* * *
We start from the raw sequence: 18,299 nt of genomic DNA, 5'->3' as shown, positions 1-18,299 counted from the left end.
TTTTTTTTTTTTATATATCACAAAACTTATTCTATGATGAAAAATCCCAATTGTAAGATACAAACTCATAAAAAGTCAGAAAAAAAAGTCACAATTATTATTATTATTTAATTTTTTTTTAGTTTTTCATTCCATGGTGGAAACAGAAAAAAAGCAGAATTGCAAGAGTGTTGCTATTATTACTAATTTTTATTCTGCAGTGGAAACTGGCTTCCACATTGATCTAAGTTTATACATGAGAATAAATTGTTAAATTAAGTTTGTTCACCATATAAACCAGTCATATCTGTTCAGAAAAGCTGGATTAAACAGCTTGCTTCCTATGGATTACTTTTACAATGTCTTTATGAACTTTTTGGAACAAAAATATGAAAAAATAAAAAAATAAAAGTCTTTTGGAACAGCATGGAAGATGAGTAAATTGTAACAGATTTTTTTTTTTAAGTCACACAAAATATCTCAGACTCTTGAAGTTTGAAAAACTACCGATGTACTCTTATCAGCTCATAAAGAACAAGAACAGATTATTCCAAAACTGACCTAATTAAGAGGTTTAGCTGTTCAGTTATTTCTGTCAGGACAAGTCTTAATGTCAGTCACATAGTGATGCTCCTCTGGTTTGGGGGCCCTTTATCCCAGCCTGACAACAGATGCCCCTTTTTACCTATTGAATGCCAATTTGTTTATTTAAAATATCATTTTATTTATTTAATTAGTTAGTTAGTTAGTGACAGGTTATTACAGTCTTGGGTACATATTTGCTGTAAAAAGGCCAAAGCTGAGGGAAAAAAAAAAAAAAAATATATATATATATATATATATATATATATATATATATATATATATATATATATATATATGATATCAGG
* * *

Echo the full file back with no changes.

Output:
We start from the raw sequence: 18,299 nt of genomic DNA, 5'->3' as shown, positions 1-18,299 counted from the left end.
TTTTTTTTTTTTATATATCACAAAACTTATTCTATGATGAAAAATCCCAATTGTAAGATACAAACTCATAAAAAGTCAGAAAAAAAAGTCACAATTATTATTATTATTTAATTTTTTTTTAGTTTTTCATTCCATGGTGGAAACAGAAAAAAAGCAGAATTGCAAGAGTGTTGCTATTATTACTAATTTTTATTCTGCAGTGGAAACTGGCTTCCACATTGATCTAAGTTTATACATGAGAATAAATTGTTAAATTAAGTTTGTTCACCATATAAACCAGTCATATCTGTTCAGAAAAGCTGGATTAAACAGCTTGCTTCCTATGGATTACTTTTACAATGTCTTTATGAACTTTTTGGAACAAAAATATGAAAAAATAAAAAAATAAAAGTCTTTTGGAACAGCATGGAAGATGAGTAAATTGTAACAGATTTTTTTTTTTAAGTCACACAAAATATCTCAGACTCTTGAAGTTTGAAAAACTACCGATGTACTCTTATCAGCTCATAAAGAACAAGAACAGATTATTCCAAAACTGACCTAATTAAGAGGTTTAGCTGTTCAGTTATTTCTGTCAGGACAAGTCTTAATGTCAGTCACATAGTGATGCTCCTCTGGTTTGGGGGCCCTTTATCCCAGCCTGACAACAGATGCCCCTTTTTACCTATTGAATGCCAATTTGTTTATTTAAAATATCATTTTATTTATTTAATTAGTTAGTTAGTTAGTGACAGGTTATTACAGTCTTGGGTACATATTTGCTGTAAAAAGGCCAAAGCTGAGGGAAAAAAAAAAAAAAAATATATATATATATATATATATATATATATATATATATATATATATATATATATATATATGATATCAGG